Tragedy turns to triumph for popular pub landlady Juliet Ridgeon of the Kingfisher Pub in Chantry
A popular landlady at one of Ipswich’s most thriving pubs has expressed her gratitude to residents after clinching two community awards, two years after the death of her husband.
Juliet Ridgeon, 53, who runs the Kingfisher pub in Chantry won the Best Bar None award for best community/family friendly pub last month, and has followed it up with second place in the regional Enterprise Community Heroes awards.
The most recent accolade saw the pub come second out of 54 pubs in the region, and has earned the establishment a £1,500 grant for community projects.
Mrs Ridgeon, said: “We are so pleased.
“The Best Bar None award is great, and the enterprise one is something we can use as we have money to spend on more community projects.”
Mrs Ridgeon and her husband Kevin took over the rundown space six years ago.
Together they turned its fortunes around from being a neglected and empty building, to a thriving community pub.
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“Nobody thought it could be done, but we were quietly confident,” Mrs Ridgeon added.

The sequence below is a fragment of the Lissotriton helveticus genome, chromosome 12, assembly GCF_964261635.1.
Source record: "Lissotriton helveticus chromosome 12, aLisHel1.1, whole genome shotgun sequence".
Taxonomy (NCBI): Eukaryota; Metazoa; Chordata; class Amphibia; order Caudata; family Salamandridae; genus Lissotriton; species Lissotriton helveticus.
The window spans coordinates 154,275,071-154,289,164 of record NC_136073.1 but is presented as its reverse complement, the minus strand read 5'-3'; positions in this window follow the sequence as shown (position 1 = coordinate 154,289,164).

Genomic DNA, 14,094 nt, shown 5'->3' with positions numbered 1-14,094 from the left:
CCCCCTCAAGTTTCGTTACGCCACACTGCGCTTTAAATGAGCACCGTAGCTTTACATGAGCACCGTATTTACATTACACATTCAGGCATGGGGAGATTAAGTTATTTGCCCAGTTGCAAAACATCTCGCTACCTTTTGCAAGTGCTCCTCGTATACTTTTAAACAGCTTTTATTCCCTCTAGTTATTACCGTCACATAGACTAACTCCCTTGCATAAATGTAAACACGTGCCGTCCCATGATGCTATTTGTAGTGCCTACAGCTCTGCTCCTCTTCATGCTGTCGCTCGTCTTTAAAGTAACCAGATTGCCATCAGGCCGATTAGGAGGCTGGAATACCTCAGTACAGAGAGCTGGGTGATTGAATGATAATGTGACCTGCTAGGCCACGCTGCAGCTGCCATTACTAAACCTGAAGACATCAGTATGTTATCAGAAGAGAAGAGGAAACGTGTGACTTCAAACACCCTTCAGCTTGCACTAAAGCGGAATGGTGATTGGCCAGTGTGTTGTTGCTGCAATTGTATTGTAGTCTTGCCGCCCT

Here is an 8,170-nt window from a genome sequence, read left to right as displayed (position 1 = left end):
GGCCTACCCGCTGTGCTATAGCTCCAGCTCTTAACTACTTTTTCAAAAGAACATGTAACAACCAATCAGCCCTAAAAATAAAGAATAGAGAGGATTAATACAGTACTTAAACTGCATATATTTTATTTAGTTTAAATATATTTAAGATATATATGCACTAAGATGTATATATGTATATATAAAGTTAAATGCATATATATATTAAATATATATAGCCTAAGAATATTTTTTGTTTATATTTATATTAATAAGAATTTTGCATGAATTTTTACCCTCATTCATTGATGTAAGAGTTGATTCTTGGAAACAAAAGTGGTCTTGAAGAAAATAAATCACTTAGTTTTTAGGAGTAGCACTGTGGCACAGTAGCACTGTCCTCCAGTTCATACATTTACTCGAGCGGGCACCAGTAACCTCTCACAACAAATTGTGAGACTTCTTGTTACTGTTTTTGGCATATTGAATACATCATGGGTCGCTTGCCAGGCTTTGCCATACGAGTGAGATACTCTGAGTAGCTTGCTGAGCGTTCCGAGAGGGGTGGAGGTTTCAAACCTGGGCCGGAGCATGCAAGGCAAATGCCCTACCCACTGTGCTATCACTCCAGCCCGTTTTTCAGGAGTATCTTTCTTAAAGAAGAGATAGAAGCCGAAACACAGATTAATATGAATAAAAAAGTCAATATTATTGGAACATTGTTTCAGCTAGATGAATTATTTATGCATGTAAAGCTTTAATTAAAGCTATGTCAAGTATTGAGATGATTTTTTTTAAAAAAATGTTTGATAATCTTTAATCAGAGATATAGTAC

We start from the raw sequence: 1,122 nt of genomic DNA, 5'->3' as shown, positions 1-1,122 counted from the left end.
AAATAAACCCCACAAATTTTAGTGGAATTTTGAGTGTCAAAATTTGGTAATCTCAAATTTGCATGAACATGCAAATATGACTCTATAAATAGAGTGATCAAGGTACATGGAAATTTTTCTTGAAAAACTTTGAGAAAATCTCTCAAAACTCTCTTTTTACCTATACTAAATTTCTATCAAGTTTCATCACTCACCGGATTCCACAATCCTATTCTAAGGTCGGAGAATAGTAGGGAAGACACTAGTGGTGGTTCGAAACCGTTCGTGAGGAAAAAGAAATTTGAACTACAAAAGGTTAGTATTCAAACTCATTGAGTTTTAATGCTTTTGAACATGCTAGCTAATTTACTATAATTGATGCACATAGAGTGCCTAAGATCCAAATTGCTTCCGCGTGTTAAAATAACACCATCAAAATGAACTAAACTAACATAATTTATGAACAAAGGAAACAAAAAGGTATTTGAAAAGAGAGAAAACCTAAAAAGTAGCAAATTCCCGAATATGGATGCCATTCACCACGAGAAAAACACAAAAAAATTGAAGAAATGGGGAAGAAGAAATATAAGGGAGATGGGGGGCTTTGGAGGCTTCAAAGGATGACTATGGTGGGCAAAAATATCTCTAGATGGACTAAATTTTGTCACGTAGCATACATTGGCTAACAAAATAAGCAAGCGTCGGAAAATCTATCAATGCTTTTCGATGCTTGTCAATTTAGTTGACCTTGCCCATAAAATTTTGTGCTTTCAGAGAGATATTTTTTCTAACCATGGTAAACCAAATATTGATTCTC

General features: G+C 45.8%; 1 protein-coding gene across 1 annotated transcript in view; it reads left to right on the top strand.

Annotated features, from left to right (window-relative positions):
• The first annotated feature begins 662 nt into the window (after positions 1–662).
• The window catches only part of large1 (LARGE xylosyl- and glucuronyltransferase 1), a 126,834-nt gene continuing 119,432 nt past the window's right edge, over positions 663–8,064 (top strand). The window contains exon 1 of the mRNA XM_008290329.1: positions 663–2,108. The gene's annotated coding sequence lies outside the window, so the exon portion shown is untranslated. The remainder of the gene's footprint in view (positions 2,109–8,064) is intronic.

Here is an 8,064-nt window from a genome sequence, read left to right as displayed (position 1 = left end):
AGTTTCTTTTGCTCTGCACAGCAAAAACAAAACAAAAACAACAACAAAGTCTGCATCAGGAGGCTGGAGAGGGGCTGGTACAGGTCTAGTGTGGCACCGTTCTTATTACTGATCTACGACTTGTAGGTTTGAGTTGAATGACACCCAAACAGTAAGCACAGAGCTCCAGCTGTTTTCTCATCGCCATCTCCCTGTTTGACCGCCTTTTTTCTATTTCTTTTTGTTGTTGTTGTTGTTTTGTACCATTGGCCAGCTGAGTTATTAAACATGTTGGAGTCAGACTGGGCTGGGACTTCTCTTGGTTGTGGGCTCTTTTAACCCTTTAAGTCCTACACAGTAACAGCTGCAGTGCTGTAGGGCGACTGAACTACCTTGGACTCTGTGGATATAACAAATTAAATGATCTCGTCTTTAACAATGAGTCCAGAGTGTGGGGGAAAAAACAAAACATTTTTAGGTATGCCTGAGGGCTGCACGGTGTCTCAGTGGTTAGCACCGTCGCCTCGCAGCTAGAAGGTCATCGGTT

The much-loved landlady suffered a devastating loss in September 2013, when Kevin died from injuries he suffered when he fell backwards off the articulated truck he drove.But in light of the pub’s burgeoning awards success, Mrs Ridgeon has thanked the community for their support over the last two years.
“To be able to continue after the loss of my husband a few years ago, and to have our customers stand by us has been wonderful.
“I really think a lot of the credit goes to the customers that support what we do.”
Among the pub’s community work has been a host of charity events, which has raised £24,000 for good causes, as well as community events, funeral receptions and surgeries for Ipswich MP Ben Gummer.
“I think supporting the community is really important,” Mrs Ridgeon said.
“We are here for them and happy to supply things for them free of charge, and moving forward we are looking to do a bit more music for youngsters.”
Mrs Ridgeon aims to invest the £1,500 grant into music equipment for young people, to help those who cannot afford their own instruments take part, and boost its under-18 jam sessions.
Mrs Ridgeon concluded: “Things are better now than they were a year ago.
“We are on the up which is a really nice place to be, and that is down to the support around us.”